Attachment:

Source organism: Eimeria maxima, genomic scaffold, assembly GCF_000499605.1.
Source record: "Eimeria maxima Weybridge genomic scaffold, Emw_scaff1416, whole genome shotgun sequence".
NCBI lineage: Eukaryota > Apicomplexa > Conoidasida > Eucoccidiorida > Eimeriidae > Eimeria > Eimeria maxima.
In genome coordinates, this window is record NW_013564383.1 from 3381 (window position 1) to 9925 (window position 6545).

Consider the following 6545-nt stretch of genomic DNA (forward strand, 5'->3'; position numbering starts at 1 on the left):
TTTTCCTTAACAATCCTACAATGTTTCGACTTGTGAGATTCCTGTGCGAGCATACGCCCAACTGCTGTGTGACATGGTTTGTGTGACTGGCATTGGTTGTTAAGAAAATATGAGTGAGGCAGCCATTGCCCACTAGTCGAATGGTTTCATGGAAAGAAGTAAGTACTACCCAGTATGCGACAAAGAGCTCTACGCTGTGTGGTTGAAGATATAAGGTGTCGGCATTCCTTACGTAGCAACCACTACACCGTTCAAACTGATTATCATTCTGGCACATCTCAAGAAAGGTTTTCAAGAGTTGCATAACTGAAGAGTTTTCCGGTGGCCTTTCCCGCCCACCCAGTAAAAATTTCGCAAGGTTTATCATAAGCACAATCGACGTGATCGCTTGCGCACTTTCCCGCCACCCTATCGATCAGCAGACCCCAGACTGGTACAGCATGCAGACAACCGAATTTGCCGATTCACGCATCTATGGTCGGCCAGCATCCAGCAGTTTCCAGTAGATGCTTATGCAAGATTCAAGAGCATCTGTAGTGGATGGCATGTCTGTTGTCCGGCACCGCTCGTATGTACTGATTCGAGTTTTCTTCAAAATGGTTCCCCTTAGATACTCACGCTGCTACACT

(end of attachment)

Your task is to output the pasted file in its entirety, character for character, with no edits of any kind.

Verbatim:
Source organism: Eimeria maxima, genomic scaffold, assembly GCF_000499605.1.
Source record: "Eimeria maxima Weybridge genomic scaffold, Emw_scaff1416, whole genome shotgun sequence".
NCBI lineage: Eukaryota > Apicomplexa > Conoidasida > Eucoccidiorida > Eimeriidae > Eimeria > Eimeria maxima.
In genome coordinates, this window is record NW_013564383.1 from 3381 (window position 1) to 9925 (window position 6545).

Consider the following 6545-nt stretch of genomic DNA (forward strand, 5'->3'; position numbering starts at 1 on the left):
TTTTCCTTAACAATCCTACAATGTTTCGACTTGTGAGATTCCTGTGCGAGCATACGCCCAACTGCTGTGTGACATGGTTTGTGTGACTGGCATTGGTTGTTAAGAAAATATGAGTGAGGCAGCCATTGCCCACTAGTCGAATGGTTTCATGGAAAGAAGTAAGTACTACCCAGTATGCGACAAAGAGCTCTACGCTGTGTGGTTGAAGATATAAGGTGTCGGCATTCCTTACGTAGCAACCACTACACCGTTCAAACTGATTATCATTCTGGCACATCTCAAGAAAGGTTTTCAAGAGTTGCATAACTGAAGAGTTTTCCGGTGGCCTTTCCCGCCCACCCAGTAAAAATTTCGCAAGGTTTATCATAAGCACAATCGACGTGATCGCTTGCGCACTTTCCCGCCACCCTATCGATCAGCAGACCCCAGACTGGTACAGCATGCAGACAACCGAATTTGCCGATTCACGCATCTATGGTCGGCCAGCATCCAGCAGTTTCCAGTAGATGCTTATGCAAGATTCAAGAGCATCTGTAGTGGATGGCATGTCTGTTGTCCGGCACCGCTCGTATGTACTGATTCGAGTTTTCTTCAAAATGGTTCCCCTTAGATACTCACGCTGCTACACT